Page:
How Much Are You Willing to Invest?
You don’t always need to make huge changes in your business to grow. Sometimes, small pivots can be just as effective. Here are some tips to help you understand what it takes to adapt and make incremental adjustments.
Let your personality shine through. As a business owner, are you involved with the local community or a nonprofit organization? Have you created a company culture where employees enjoy coming to work and feel valued? For years, many business owners have kept their personal and company brands separate. But your personal brand could be an asset to your business.
Build your management team. As your business grows, a business owner can reach capacity. We start off in business wearing all the hats, but there are only so many hours in a day. As a business matures, owners must decide if they will begin to invest in key personnel – a good attorney, accountant, marketing support, IT staff, and HR. Lack of this commitment to move forward will leave a business stuck. Savvy business owners realize there may not be the budget to bring on senior staff as they outgrow the ability to do it all. However, a fractional manager brought on as an outside consultant can be most effective. The fractional manager is laser-focused on their skill area and can quickly assess the situation while delivering results.
Invest in marketing. Building a brand requires investing time and resources into creating awareness. I often hear “I’ve been in business for 4 years and people don’t know we’re here.” To gain customer awareness, you have to invest in a website that becomes your business’s digital front door and in traditional and social media to communicate with potential customers where they get their information. Not having an internet presence is as bad as a retailer having a bad location and no outdoor signage. No one knows you are there to meet their needs.
Know your customer. It is not enough to be out there in cyberspace, you have to be able to reach the right people. Being where they are is integral to pushing them along the buying continuum so they understand who you are, believe what you offer, and then try your product or services. Marketing is not a cost to a business, it is an investment. Without it, you have no chance to connect with those who you want to buy from you.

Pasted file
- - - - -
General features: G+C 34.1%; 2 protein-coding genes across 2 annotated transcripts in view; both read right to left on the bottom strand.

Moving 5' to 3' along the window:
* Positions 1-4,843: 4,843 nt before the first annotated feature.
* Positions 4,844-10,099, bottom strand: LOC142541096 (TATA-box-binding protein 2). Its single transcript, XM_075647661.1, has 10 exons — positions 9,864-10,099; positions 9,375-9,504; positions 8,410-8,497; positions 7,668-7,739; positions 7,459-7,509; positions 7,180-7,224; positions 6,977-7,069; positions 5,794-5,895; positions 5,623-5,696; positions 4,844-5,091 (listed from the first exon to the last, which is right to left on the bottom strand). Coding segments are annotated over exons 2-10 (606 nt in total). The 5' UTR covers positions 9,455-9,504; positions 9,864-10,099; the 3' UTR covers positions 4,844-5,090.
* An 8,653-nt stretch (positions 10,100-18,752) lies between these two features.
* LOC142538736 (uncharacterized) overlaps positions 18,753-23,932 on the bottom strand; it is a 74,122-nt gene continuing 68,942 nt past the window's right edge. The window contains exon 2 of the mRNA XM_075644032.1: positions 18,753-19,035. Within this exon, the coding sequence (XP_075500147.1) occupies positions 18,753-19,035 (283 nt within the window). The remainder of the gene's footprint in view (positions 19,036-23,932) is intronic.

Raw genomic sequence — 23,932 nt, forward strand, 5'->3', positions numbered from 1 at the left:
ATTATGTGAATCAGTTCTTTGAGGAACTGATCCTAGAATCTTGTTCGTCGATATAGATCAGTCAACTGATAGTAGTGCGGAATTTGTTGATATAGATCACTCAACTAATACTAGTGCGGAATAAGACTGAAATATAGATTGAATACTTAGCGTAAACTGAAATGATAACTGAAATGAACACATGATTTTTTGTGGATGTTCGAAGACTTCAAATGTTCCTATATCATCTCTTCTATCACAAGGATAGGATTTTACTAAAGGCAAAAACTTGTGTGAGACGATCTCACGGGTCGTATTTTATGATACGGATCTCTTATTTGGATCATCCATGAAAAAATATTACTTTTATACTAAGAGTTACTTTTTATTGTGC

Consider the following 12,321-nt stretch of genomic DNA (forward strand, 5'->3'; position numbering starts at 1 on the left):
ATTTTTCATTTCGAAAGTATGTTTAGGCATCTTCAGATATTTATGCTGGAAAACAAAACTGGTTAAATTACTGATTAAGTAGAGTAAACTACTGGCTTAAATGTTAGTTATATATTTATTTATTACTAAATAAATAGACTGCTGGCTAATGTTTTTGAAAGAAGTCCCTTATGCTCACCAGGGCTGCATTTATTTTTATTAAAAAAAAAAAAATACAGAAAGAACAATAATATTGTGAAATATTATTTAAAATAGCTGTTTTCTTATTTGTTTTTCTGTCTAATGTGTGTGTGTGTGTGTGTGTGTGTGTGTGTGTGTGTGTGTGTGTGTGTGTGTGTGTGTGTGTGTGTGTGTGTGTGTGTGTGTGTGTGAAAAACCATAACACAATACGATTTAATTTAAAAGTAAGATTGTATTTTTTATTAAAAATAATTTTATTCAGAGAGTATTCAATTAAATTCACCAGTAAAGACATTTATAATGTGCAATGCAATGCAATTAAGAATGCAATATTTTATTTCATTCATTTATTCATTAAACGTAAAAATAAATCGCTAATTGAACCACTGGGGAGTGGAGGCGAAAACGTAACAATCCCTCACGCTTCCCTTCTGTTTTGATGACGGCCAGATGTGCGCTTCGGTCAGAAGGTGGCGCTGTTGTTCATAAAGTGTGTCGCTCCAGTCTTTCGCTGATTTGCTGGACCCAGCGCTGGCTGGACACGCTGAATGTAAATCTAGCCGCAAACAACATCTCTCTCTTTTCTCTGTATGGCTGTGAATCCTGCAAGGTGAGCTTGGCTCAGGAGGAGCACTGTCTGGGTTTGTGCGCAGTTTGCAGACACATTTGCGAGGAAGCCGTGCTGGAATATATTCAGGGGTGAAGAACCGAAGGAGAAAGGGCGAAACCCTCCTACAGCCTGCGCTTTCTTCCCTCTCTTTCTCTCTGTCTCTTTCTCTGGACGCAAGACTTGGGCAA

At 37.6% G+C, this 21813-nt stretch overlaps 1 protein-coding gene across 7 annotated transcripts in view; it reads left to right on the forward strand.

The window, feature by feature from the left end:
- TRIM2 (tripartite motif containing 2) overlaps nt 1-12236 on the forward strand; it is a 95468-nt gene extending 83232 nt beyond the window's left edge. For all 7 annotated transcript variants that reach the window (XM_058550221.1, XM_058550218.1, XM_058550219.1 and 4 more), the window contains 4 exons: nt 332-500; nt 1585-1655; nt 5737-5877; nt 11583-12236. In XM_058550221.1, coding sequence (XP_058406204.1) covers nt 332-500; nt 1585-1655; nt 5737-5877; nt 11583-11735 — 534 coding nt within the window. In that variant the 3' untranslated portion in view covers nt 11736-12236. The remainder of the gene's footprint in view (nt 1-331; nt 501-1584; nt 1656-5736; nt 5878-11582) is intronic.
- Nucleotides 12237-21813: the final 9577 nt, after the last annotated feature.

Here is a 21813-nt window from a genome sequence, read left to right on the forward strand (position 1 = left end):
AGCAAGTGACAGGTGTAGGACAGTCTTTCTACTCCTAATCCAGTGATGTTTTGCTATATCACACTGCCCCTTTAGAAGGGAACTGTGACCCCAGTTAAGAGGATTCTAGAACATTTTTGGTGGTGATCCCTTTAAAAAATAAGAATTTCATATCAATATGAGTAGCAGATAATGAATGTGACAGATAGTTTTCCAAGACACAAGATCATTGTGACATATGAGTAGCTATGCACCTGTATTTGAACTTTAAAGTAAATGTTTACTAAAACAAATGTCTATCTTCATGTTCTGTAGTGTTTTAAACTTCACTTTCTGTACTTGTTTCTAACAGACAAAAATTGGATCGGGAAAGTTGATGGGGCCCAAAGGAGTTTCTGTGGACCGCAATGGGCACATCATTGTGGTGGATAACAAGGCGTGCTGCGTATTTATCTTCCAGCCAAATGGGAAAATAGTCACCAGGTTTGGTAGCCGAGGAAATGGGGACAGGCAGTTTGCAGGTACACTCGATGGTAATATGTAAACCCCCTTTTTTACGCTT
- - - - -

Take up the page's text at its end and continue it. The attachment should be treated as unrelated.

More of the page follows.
Review Your Email Marketing Strategy to be giving valuable information that people want to read. Make sure to utilize a mobile-friendly template. “Email marketing should address how you can make [the recipient’s] life better today, even if it is in a small way,” Dave Charest, director of content marketing at Constant Contact. “You can demonstrate urgency by positioning your products and services in a way that addresses new and changing customer needs, not by pushing discounts and products down their throat. Email marketing is all about sharing the information [the recipient] needs in the way they prefer it, which includes tone, length, and time of day.”
Are you ready to invest in your business? To learn more about these and other marketing strategies, contact the Edmiston Group, or call 724-612-0755.
About the Author: Autumn Edmiston is the CEO and owner of the Edmiston Group. The Edmiston Group is a multifaceted Pittsburgh based marketing consulting firm providing senior-level marketing management services to businesses and non-profit organizations on a short or long-term basis. Core areas of service are business development strategies, website creation and management, social media management, marketing, strategic planning, and public relations. The Edmiston Group has consistently delivered and implemented real-world, proven business marketing ideas and strategies for business. Contact the Edmiston Group today to learn how we can bring fresh ideas to help grow your business.